Black Sunday: Quilombos

Black Sunday: Quilombos

Why Black Sunday?: A rant

Quotes to live by [in vain]

It's the point of school to get good grades?

I can just look it all up on Spark Notes, why would I read it myself?

Africa has no money, why would anyone invest there?

This is something a young man had said to his mother on mother's day, as i was seated next to them. it was hard not to crack up laughing, or move, because the restaurant was at capacity. these quotes stuck with me because they were clear examples of the miseducation and ignorance of my kin, my family, my fellow black people.

this is a trend in my work, because i work with people from all walks of life, with focus on the southside of chicago, where investment in education is the last thing elected officials care about. but, beyond that, you cannot teach hunger for knowledge, education, intelligence, etc. you have to want it. people like koonye west and republicans in general want you to believe slavery was a choice. that notion that you, and your ancestors are wholly at fault for your personal predicament, your family predicament, and racial predicament if you are black. critical thinking, pro blackness, and living under the assumption that their is pride in your existence, says otherwise. I use these skills and values often, but On my Black Sunday I will take the time and space to celebrate my ancestors, by relearning their history, my history.


*Organizers bridge activism with advocacy= showing up for direct social action, researching and sharing facts and observations around issues and communities, having a clear political analysis, and bringing people into the work - to address, dismantle, and build the powerful [organized people +organized money] structures of conflict and resolution.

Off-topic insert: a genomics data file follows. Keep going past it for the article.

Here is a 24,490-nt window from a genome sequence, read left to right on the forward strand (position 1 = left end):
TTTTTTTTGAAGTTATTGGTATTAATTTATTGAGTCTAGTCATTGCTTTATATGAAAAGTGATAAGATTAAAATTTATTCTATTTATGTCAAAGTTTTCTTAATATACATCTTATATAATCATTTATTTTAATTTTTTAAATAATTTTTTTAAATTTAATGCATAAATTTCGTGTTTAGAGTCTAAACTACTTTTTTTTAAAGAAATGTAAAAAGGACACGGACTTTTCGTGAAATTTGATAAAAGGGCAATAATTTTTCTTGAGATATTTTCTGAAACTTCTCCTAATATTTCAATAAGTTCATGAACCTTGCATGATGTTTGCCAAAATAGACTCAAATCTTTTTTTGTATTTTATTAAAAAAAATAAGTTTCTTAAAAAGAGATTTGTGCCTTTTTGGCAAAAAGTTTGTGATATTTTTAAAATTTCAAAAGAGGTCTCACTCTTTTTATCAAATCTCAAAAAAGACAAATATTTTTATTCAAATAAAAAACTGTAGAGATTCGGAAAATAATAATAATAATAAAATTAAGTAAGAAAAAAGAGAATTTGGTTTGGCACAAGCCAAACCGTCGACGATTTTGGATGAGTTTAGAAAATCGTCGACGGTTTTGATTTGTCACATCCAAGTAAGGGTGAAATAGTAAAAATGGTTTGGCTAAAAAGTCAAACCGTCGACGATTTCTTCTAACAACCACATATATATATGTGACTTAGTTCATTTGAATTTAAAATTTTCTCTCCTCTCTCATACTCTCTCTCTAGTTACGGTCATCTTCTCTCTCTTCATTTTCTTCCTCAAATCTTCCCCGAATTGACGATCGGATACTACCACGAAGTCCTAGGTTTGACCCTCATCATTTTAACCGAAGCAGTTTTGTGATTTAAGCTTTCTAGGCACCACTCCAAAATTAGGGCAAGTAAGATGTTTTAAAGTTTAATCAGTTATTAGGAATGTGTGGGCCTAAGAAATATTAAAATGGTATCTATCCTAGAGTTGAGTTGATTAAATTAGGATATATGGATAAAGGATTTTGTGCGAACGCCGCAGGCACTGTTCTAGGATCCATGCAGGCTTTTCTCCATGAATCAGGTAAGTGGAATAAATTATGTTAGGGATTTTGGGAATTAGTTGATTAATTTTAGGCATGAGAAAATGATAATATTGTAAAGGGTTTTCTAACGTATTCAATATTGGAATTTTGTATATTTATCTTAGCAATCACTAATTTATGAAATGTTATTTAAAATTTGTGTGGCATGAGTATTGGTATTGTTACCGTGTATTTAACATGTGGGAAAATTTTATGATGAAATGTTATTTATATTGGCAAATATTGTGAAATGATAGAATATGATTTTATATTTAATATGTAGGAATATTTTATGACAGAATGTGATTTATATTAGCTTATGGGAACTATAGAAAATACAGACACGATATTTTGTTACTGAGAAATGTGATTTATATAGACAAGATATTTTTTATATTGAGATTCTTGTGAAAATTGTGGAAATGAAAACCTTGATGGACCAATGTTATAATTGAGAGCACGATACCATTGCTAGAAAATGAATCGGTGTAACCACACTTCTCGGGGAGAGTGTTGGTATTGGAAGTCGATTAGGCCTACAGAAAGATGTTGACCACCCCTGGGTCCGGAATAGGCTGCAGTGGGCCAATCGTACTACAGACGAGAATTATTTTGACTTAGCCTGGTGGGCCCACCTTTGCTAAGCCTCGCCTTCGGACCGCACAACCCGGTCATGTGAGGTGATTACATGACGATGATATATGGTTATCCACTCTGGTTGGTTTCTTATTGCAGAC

This aspect of organizing must be a coordinated effort. It's not me standing on a street corner alone trying to yell at people to vote. And all the same, it is not me consistently educating all around me on every ignorant thing they say. That sounds like BURNOUT.


my private life, is not my public job, which is based in organization, collaboration, and coalition with my co workers, boss, and other orgs. in my private life sometimes i'll be silent, i'll cuss you out, i'll point out your fallacies, and maybe i'll shame you. It may not be 'civil' but it'll happen.

To a friend? not in the same way as a rando i don't know, why not? Public shaming is my favorite lost art, and in these hwite notions of 'civility' y'all have it all wrong. not challenging the status quo, your elders, your partners, your Neighbors.etc.

This spirit of education is one that is chosen. Black liberation in the sense of political education does not start with someone 'teaching it', it starts with desire. 


i will not be baited into conversation, in the hopes of finding a middle ground to walk on. i am not a facilitator of ignorance and RIGHTEOUSness. What I do know is that my life experience is real, the marginalized voices i listen to are real, and that reality is fact.

not everyone has a place in the movement, and it's not my job to find you one. You will claim your own liberation or will be an oppressive tool against it. What side are you on?my literal job is to do the work, and bring the people somewhere on that path, sharing my values into my work.  

There's this notion that organizers are to be the jack of all trades, able to perform any task and possess all skills. One of those is the political education of the masses. For me, this means in an organized fashion, with others, with agendas, with willingness to learn.

I want people to want power, to have the ability to make change in their communities. i'm building power, because no issue can be addressed or changed from just one person. i'm not ever going to be the timeless oracle that tells people how to live their life, or ve a regurgitating script of information for you to absorb and educate yourself. Merely, an individual person, apart of two small organizations organizing for mass liberation within and without the rules and limitations of western society. 

There are transactions and there are investments, and the middle ground is self interest. There is selfishness and selflessness, and the middle ground is self interest. We should all act out of self interest - aka do what the fuck we want, and be clear about how it is a manifestation of our goals and values.